“I Don’t Want to Think About It!”
At one time or another, almost every Jewish kid has heard those words from an adult relative. They usually come after the age of reason, when Jewish kids—who learn to argue well and early—catch their elders in logical contradiction from which there is no escape. Often what triggers the explosion are simple questions: “What next? What now?”
I wonder how Israeli Foreign Minister Tzipi Livni or either of the two Ehuds (Barak and Olmert, Defense and Prime Minister, respectively), would answer those questions. After you’ve destroyed the weapons smugglers’ tunnels, collapsed another hundred or so buildings in Gaza, made another thousand widows and orphans, and “earned” a few weeks of peace from rocket attacks, what then?
Do you wait another few weeks or months for the Gazans to restock their supplies and nurse their hatred and do it all again? How long do you keep 1.5 million people confined under increasingly dire conditions in what a neutral American journalist describes as the biggest prison on Earth? How long do you continue to pour new settlers into the West Bank, making a two-state solution impossible?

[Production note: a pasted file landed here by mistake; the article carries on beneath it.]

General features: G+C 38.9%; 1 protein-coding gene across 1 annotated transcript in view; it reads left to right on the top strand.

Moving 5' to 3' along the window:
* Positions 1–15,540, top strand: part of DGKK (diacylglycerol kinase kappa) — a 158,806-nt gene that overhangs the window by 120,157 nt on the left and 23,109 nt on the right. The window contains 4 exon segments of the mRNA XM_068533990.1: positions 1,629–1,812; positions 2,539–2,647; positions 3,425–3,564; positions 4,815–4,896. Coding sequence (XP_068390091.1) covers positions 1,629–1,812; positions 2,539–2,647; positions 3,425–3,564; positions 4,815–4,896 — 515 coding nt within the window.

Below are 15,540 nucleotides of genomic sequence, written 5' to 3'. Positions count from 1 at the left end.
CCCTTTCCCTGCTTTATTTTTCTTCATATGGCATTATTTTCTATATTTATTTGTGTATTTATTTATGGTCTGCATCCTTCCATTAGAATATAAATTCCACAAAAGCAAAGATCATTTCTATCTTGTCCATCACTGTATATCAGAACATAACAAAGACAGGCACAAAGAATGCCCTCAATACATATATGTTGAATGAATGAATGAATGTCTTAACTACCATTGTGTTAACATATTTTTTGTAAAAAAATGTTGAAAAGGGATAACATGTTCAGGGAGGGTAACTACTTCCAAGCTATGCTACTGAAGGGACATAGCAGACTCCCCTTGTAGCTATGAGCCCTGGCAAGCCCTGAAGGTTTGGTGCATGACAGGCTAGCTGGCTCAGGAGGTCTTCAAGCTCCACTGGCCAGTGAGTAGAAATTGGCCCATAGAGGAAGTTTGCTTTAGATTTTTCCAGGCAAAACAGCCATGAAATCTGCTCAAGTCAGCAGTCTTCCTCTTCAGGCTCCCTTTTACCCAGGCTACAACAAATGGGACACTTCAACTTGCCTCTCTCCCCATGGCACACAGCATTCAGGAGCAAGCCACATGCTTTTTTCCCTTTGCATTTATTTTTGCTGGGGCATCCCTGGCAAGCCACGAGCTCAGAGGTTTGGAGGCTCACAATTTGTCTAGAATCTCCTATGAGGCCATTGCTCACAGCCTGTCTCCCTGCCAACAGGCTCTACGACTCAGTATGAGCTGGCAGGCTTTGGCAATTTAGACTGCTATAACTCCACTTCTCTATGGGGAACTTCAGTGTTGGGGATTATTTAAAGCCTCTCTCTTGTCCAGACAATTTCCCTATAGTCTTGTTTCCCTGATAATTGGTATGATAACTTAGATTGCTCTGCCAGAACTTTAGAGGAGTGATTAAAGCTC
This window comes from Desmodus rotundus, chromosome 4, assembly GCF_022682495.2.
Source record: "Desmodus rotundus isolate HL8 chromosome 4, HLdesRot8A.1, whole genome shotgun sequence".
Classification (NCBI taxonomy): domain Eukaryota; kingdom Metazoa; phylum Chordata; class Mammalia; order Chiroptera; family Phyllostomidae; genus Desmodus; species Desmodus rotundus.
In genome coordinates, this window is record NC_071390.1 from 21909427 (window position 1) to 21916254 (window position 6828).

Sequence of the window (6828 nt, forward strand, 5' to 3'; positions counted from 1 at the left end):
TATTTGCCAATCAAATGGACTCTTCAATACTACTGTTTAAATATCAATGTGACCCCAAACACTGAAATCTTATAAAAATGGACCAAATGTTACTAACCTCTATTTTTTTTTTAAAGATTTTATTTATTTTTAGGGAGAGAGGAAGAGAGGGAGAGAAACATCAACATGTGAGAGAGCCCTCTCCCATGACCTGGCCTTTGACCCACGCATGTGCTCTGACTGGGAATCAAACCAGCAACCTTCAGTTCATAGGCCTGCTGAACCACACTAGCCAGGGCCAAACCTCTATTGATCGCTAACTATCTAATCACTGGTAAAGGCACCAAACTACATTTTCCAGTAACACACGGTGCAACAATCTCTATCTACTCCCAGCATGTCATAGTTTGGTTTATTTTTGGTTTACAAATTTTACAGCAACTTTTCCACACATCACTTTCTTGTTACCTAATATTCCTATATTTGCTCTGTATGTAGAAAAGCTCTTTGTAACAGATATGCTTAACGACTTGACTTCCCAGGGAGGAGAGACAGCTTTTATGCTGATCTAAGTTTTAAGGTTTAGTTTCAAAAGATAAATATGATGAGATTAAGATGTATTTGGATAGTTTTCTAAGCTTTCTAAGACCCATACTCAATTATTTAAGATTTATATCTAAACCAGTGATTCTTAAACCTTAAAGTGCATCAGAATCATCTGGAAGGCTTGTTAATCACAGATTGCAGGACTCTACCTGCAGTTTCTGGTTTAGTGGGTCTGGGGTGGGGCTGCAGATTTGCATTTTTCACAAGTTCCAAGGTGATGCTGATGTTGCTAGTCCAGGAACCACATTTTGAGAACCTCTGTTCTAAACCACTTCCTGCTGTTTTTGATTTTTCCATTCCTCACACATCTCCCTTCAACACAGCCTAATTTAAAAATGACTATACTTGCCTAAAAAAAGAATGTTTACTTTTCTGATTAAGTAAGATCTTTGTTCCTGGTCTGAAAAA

Livni and the two Ehuds are all skilled politicians. So of course they would never cry “I don’t want to think about it!” But do they have an answer to Israel’s current predicament? Does anyone?
You’d have to be brain dead not to understand that Israel’s position becomes more precarious with every passing day. Its army is strong enough; every able-bodied person must serve. Its technology is second to none. It is presumed to have nuclear weapons. But its Jews are vastly outnumbered in an increasingly hostile Arab and Muslim world. It enemies’ demographics are producing millions of angry youth on a trajectory far steeper than Israel’s.
Worst of all, what’s happening in Gaza is turning global public opinion against Israel. And what about America, Israel’s champion and protector? As its demographics change and non-white ethnic groups claim their rightful place in politics and power, what will they think? Will they continue to identify with the Jews of the Holocaust, which is now over sixty years old? Or will they sympathize with the suffering of Gazans that their TV screens show today?
It wasn’t always so. A mostly assimilated American Jew, I can remember reading Leon Uris’ Exodus as a kid. “What an inspiring story!,” I thought.